Recreational Data Visualization

As is probably painfully obvious to anyone who has met me, have a lot of “Rubik’s” cubes (hardly any of my ‘speedcubes’ and twisty puzzles are actually Rubik’s brand). In my spare time, I practice solving a basic 3x3x3 speedcube like this one.  My general goal is to get faster. My mean solve time these days is around 26 or 27 seconds. Given that the current world record is 4.59s and the world record average* is 5.80s, I still have plenty of room for improvement.

In an attempt to track my progress, I have been keeping a spreadsheet of all of my solves and what date the solve occurred on.  I have some very basic charts in the spreadsheet tracking overall distribution and a time trend. I just thought I’d mention this here because, although not social science in any way, shape, or form, I may still play around with this data as I am learning data visualization tools. I’m always happy for feedback on my personal projects, so if there are any interesting ideas for analyses or visualizations pertaining to this data, I’d love to hear them.

 

*In speedcubing competitions, a competitor’s “average” is a trimmed mean, averaging the middle 3 of 5 solves by ignoring the fastest and slowest solve.

Visualizations and Data Scraping Update

My data is coming along well, albeit a bit slowly. I have finished what I can using excel to organize and parse out the data from the NOT A FLUKE site itself. The finished output (that I have yet to input into my coding tool) can be found here in the left half of the ‘processed 2’ sheet. The one remaining step is to incorporate the Carnegie Classification Listings so that I have geographic data as well as private/public, profit/nonprofit, and general school classification. It is unlikely that I will be able to incorporate variables that require hand-coding (specifics of misconduct, faculty relationship to victim, victim characteristics) this semester.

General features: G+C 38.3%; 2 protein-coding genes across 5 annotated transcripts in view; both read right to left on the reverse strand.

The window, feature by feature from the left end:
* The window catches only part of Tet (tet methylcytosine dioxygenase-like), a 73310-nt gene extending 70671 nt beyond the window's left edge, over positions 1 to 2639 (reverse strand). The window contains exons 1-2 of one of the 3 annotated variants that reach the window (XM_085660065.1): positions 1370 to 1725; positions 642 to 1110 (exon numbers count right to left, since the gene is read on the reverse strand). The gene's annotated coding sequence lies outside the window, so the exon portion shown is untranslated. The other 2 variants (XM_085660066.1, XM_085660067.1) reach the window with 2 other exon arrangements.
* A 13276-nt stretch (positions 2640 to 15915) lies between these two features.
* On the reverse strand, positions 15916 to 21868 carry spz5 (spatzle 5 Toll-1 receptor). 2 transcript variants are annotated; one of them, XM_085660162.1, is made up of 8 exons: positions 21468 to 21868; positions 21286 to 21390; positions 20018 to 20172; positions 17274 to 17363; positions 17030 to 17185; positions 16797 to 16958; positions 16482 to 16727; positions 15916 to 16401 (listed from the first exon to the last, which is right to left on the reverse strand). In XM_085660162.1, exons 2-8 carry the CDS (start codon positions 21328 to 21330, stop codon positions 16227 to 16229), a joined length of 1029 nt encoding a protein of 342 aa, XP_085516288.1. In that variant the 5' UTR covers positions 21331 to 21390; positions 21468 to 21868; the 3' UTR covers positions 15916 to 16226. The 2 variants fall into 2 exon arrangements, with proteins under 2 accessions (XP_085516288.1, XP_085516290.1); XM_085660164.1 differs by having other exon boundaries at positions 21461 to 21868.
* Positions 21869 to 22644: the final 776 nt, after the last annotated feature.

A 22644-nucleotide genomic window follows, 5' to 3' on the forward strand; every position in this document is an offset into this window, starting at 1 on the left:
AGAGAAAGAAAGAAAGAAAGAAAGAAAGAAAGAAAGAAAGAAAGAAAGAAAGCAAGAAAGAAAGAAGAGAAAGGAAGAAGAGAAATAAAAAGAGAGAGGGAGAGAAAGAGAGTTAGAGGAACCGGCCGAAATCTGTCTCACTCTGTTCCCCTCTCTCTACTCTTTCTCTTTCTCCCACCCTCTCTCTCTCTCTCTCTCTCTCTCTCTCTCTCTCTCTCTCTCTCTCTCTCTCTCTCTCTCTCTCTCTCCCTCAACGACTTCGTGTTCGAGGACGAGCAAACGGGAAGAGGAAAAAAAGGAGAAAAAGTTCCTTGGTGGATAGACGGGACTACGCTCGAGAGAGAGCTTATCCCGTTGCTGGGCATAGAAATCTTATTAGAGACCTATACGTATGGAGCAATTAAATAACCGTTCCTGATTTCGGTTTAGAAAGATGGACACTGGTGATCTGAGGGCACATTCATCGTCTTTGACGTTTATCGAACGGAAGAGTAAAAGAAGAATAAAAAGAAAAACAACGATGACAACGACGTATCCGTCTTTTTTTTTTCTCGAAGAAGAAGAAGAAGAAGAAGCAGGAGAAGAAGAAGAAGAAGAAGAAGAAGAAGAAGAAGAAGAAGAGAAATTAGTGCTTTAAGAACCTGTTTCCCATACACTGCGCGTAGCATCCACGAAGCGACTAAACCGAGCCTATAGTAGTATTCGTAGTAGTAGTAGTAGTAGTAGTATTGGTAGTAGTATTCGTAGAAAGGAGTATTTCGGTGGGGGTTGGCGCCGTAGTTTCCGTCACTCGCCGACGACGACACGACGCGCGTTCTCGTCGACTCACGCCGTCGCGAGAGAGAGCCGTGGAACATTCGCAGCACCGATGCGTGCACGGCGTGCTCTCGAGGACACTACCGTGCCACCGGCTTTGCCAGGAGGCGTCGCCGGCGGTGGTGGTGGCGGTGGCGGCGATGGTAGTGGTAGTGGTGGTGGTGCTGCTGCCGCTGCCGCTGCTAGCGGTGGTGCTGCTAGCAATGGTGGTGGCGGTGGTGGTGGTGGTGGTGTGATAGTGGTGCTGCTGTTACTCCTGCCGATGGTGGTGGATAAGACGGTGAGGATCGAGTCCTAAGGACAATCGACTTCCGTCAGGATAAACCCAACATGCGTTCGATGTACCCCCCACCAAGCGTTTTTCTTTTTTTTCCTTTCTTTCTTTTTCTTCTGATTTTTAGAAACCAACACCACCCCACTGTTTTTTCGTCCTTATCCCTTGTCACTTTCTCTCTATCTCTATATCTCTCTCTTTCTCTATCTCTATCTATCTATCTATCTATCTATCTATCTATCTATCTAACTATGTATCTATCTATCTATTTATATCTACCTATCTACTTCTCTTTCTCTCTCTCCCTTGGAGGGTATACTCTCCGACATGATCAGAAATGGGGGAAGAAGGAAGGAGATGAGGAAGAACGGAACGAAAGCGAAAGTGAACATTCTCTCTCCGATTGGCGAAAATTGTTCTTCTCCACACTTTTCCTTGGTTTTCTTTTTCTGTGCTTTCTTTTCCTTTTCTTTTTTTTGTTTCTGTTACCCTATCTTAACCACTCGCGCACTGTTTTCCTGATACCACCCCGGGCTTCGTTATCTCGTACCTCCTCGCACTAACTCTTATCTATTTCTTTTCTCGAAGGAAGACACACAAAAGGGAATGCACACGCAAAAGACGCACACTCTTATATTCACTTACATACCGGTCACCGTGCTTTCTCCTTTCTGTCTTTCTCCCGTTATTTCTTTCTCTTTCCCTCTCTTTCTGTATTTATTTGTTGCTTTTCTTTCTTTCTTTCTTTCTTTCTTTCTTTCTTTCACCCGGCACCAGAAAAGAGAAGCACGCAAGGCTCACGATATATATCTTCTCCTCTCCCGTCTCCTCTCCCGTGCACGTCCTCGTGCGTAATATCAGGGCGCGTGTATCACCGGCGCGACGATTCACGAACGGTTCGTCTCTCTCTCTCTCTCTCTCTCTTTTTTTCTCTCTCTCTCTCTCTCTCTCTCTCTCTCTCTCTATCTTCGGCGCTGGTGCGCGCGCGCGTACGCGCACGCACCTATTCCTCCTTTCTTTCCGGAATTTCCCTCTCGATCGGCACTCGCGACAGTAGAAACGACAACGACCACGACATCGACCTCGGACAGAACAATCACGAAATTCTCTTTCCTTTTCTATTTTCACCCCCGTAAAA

Now, what do I want to do with the data I have? How can it be visualized? Here are some research questions that I would like to explore through data visualizations:

 

How does faculty outcome vary geographically?

How does faculty outcome vary by faculty position in the university (president, dean, department chair, professor, etc)?

How does faculty position vary by public/private or by profit/nonprofit (or both)? – This could be getting at overall transparency and accountability of different kinds of institutions.

How does faculty outcome by year? Is there a change after the Obama era Title IX reform?

 

For faculty outcome, it would be easiest to code it into a binary variable “retention” denoting whether they stayed with the university or not. For my full thesis, I intend to do a somewhat more complicated analysis of faculty outcomes.

 

These are some of my thoughts at the moment. I will have an update on the data and tests with visualizing it later this week.